The property tax “revolt” began in California more than four decades ago, most notably with Proposition 13 which was approved by the voters in 1978. That initiative effectively rolled back property taxes to a one percent (1%) rate, and caused a large reduction in local property tax revenues. In 2020, there is a measure on the March 2020 ballot that also has the number 13, but it has nothing to do with property taxes. If approved, it will authorize $15 billion in bonds for capital facilities for California school districts and universities – a record for the state.
However, a measure will appear on the November 2020 ballot that will significantly affect property taxes, if approved. “The California Schools and Local Communities Funding Act of 2018,” measure 17-055, is the so-called “split roll” proposal. It would value commercial property differently than residential for tax purposes.
This measure is supported by a coalition of labor and social-justice groups, and it would end Prop 13’s practice of assessing commercial property based on historic sales prices. (The proponents’ website is evolve-ca.org.) Unlike most residents, business entities can transfer title to property without a recorded sale (as by selling stock in a holding company) and, as a result, some business properties have escaped reappraisal for decades.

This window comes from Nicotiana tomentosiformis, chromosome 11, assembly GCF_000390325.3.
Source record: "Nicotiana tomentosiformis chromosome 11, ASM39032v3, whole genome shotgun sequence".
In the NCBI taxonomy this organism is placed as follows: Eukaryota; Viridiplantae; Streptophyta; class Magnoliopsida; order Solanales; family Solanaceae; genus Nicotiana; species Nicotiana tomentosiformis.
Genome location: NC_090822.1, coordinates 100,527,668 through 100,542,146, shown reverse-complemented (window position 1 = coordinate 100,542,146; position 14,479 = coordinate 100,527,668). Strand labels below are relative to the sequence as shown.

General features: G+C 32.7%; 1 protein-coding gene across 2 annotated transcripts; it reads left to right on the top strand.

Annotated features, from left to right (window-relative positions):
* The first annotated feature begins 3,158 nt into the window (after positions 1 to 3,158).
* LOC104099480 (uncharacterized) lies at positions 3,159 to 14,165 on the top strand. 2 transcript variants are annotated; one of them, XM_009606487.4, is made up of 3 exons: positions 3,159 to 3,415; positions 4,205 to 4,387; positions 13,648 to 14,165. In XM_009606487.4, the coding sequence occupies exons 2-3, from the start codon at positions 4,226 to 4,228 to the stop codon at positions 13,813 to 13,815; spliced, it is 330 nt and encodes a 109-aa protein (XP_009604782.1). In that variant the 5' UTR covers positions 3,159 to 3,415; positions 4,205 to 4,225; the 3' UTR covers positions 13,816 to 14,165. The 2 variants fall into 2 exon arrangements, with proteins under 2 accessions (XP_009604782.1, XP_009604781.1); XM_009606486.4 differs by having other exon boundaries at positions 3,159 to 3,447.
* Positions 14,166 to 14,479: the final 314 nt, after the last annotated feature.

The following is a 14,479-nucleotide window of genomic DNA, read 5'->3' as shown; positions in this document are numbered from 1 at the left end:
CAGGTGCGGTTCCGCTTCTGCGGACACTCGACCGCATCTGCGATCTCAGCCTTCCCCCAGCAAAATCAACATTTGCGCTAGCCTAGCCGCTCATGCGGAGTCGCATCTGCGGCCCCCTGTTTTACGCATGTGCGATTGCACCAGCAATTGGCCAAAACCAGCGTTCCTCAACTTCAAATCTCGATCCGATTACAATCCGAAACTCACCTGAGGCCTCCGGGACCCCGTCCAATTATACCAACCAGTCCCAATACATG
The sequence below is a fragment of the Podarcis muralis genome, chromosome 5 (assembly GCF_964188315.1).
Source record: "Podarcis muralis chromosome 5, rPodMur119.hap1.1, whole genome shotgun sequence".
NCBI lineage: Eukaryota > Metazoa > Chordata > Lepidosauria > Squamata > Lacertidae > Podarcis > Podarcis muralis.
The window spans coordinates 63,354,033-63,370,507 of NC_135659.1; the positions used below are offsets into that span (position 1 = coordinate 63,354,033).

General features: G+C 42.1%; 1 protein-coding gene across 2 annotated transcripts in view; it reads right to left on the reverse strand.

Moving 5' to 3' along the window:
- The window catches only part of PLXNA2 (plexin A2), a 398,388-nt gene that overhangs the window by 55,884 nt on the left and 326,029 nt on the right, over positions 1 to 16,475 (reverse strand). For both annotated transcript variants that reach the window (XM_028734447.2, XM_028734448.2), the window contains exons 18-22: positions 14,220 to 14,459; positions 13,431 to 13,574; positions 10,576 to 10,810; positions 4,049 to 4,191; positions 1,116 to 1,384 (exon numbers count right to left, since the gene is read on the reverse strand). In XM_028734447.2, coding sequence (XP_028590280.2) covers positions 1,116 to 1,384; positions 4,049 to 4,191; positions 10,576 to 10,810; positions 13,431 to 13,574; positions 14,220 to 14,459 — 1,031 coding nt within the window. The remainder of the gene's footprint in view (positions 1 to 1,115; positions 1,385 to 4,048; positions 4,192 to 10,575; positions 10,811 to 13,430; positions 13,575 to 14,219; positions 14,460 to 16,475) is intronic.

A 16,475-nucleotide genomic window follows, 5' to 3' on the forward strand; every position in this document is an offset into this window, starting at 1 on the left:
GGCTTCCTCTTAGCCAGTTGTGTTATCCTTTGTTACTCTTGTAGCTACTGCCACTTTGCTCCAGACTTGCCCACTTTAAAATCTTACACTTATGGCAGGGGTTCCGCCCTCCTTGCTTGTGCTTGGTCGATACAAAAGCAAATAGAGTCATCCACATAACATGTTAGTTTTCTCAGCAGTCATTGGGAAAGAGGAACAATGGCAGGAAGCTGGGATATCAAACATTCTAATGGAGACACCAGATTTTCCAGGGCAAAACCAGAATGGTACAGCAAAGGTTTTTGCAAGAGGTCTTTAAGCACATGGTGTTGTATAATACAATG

However, given the “hot” political nature of any changes to Prop 13, the supporters are also circulating an alternative. Measure No. 19-0008A1 achieved the 25-percent-signature threshold by December 14, 2019, and is still in circulation.
This alternative would reallocate property taxes, using AB 8 shares which would effectively replicate the shares of property taxes agencies received in the three years before Proposition 13 was originally passed.
The second measure seems likely to qualify. If so, the earlier measure will be withdrawn. Either of these will generate a lot of interest across the State, from a variety of interests on both sides of the equation. Either measure would generate billions of dollars in new funding for local governments and schools, and both would not change Proposition 13’s protections for agricultural, small business and residential properties (single-family and multifamily).